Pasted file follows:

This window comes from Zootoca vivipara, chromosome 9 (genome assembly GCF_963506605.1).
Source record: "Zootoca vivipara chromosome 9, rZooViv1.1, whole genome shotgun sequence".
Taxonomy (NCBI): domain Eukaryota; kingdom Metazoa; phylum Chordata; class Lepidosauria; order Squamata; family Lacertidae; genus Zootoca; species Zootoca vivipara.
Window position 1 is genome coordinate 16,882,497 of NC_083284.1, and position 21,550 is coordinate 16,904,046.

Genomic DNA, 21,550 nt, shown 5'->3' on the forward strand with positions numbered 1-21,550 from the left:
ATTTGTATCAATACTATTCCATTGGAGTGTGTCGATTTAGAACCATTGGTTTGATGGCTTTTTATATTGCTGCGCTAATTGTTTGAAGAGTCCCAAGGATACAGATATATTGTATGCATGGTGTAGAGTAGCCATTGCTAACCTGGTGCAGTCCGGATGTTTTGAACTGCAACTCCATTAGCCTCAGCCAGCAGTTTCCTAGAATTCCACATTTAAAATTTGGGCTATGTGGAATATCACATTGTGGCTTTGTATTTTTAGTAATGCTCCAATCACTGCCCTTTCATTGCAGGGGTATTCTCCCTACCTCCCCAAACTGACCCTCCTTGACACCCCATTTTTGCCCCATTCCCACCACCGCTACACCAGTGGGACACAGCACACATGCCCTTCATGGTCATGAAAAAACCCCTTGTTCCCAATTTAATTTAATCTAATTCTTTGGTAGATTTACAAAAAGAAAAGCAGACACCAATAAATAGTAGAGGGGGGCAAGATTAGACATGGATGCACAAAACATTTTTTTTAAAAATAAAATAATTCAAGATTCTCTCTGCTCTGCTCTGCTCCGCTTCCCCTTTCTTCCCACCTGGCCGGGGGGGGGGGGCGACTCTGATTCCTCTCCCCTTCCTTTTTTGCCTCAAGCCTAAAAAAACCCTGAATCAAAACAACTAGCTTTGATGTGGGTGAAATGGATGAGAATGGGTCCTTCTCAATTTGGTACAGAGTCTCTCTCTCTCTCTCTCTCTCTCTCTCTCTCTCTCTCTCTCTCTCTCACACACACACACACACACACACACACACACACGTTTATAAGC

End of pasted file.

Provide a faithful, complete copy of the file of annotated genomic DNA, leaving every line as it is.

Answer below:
This window comes from Zootoca vivipara, chromosome 9 (genome assembly GCF_963506605.1).
Source record: "Zootoca vivipara chromosome 9, rZooViv1.1, whole genome shotgun sequence".
Taxonomy (NCBI): domain Eukaryota; kingdom Metazoa; phylum Chordata; class Lepidosauria; order Squamata; family Lacertidae; genus Zootoca; species Zootoca vivipara.
Window position 1 is genome coordinate 16,882,497 of NC_083284.1, and position 21,550 is coordinate 16,904,046.

Genomic DNA, 21,550 nt, shown 5'->3' on the forward strand with positions numbered 1-21,550 from the left:
ATTTGTATCAATACTATTCCATTGGAGTGTGTCGATTTAGAACCATTGGTTTGATGGCTTTTTATATTGCTGCGCTAATTGTTTGAAGAGTCCCAAGGATACAGATATATTGTATGCATGGTGTAGAGTAGCCATTGCTAACCTGGTGCAGTCCGGATGTTTTGAACTGCAACTCCATTAGCCTCAGCCAGCAGTTTCCTAGAATTCCACATTTAAAATTTGGGCTATGTGGAATATCACATTGTGGCTTTGTATTTTTAGTAATGCTCCAATCACTGCCCTTTCATTGCAGGGGTATTCTCCCTACCTCCCCAAACTGACCCTCCTTGACACCCCATTTTTGCCCCATTCCCACCACCGCTACACCAGTGGGACACAGCACACATGCCCTTCATGGTCATGAAAAAACCCCTTGTTCCCAATTTAATTTAATCTAATTCTTTGGTAGATTTACAAAAAGAAAAGCAGACACCAATAAATAGTAGAGGGGGGCAAGATTAGACATGGATGCACAAAACATTTTTTTTAAAAATAAAATAATTCAAGATTCTCTCTGCTCTGCTCTGCTCCGCTTCCCCTTTCTTCCCACCTGGCCGGGGGGGGGGGGCGACTCTGATTCCTCTCCCCTTCCTTTTTTGCCTCAAGCCTAAAAAAACCCTGAATCAAAACAACTAGCTTTGATGTGGGTGAAATGGATGAGAATGGGTCCTTCTCAATTTGGTACAGAGTCTCTCTCTCTCTCTCTCTCTCTCTCTCTCTCTCTCTCTCTCTCTCTCACACACACACACACACACACACACACACACACGTTTATAAGC